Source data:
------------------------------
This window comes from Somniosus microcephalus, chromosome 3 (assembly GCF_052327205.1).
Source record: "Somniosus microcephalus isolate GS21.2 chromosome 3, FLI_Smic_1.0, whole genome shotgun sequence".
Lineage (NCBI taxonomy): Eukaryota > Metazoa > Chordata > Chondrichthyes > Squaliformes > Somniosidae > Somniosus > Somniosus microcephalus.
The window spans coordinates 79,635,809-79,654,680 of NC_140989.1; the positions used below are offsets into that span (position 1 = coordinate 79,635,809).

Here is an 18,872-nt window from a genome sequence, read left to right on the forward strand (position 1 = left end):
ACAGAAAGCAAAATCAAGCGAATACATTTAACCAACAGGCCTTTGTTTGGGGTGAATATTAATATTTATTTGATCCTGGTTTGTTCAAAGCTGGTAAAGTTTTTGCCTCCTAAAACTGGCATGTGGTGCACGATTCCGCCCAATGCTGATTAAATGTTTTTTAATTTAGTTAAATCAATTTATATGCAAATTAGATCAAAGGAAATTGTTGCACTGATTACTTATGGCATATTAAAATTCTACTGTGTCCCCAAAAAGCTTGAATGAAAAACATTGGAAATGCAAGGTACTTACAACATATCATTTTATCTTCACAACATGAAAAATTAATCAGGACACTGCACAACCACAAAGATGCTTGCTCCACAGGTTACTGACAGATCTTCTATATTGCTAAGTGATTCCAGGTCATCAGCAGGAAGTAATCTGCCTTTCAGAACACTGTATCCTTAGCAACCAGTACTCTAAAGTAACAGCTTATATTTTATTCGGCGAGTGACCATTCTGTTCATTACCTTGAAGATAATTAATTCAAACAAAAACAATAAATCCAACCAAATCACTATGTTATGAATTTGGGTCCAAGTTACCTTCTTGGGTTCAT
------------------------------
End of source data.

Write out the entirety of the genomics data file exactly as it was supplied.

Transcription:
This window comes from Somniosus microcephalus, chromosome 3 (assembly GCF_052327205.1).
Source record: "Somniosus microcephalus isolate GS21.2 chromosome 3, FLI_Smic_1.0, whole genome shotgun sequence".
Lineage (NCBI taxonomy): Eukaryota > Metazoa > Chordata > Chondrichthyes > Squaliformes > Somniosidae > Somniosus > Somniosus microcephalus.
The window spans coordinates 79,635,809-79,654,680 of NC_140989.1; the positions used below are offsets into that span (position 1 = coordinate 79,635,809).

Here is an 18,872-nt window from a genome sequence, read left to right on the forward strand (position 1 = left end):
ACAGAAAGCAAAATCAAGCGAATACATTTAACCAACAGGCCTTTGTTTGGGGTGAATATTAATATTTATTTGATCCTGGTTTGTTCAAAGCTGGTAAAGTTTTTGCCTCCTAAAACTGGCATGTGGTGCACGATTCCGCCCAATGCTGATTAAATGTTTTTTAATTTAGTTAAATCAATTTATATGCAAATTAGATCAAAGGAAATTGTTGCACTGATTACTTATGGCATATTAAAATTCTACTGTGTCCCCAAAAAGCTTGAATGAAAAACATTGGAAATGCAAGGTACTTACAACATATCATTTTATCTTCACAACATGAAAAATTAATCAGGACACTGCACAACCACAAAGATGCTTGCTCCACAGGTTACTGACAGATCTTCTATATTGCTAAGTGATTCCAGGTCATCAGCAGGAAGTAATCTGCCTTTCAGAACACTGTATCCTTAGCAACCAGTACTCTAAAGTAACAGCTTATATTTTATTCGGCGAGTGACCATTCTGTTCATTACCTTGAAGATAATTAATTCAAACAAAAACAATAAATCCAACCAAATCACTATGTTATGAATTTGGGTCCAAGTTACCTTCTTGGGTTCAT